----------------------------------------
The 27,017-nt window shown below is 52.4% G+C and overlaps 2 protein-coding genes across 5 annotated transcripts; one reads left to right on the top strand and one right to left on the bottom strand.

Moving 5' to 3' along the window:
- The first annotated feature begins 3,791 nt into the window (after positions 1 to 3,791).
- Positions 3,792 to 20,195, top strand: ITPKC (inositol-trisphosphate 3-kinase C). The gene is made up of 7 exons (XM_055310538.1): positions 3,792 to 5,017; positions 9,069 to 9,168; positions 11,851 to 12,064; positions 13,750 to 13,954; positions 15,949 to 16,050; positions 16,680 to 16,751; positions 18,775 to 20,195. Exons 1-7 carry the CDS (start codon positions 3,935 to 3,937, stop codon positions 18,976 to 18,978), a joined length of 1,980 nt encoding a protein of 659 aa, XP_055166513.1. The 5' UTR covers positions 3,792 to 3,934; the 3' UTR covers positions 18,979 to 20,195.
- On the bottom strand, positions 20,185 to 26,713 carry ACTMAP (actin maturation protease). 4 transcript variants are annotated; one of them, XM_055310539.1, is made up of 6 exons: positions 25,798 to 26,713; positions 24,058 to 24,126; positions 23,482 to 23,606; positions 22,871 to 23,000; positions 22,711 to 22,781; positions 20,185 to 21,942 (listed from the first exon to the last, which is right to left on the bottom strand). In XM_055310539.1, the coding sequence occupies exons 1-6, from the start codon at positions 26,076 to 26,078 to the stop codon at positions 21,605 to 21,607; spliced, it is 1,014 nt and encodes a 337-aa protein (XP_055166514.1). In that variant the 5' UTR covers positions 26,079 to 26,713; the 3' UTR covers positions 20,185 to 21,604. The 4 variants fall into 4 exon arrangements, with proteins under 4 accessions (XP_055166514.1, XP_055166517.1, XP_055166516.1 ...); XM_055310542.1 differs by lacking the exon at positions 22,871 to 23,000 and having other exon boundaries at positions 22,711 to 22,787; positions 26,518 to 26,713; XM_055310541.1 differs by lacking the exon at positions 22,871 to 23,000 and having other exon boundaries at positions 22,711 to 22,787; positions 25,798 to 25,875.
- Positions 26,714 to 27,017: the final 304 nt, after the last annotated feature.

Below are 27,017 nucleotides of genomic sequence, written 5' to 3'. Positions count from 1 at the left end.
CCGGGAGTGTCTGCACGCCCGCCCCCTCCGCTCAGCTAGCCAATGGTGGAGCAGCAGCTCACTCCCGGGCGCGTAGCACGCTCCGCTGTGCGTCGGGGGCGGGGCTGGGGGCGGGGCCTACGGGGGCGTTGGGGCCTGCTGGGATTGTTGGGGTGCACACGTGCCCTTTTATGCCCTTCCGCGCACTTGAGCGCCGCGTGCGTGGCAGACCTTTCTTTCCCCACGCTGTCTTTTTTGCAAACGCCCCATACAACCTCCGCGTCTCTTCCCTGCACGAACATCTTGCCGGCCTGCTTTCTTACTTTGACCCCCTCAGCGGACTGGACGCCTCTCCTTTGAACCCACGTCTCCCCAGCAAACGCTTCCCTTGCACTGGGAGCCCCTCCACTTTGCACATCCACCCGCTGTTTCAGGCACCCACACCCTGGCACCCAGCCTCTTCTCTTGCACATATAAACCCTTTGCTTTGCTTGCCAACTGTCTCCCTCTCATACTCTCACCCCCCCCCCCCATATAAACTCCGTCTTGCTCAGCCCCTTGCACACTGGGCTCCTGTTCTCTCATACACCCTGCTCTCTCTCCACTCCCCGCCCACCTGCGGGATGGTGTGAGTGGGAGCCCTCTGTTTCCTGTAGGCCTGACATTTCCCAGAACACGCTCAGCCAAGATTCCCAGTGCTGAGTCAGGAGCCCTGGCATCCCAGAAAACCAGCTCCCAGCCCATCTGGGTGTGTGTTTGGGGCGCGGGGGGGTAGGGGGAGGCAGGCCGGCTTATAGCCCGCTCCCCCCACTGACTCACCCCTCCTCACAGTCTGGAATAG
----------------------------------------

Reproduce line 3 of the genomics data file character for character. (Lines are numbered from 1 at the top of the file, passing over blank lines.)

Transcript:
- The first annotated feature begins 3,791 nt into the window (after positions 1 to 3,791).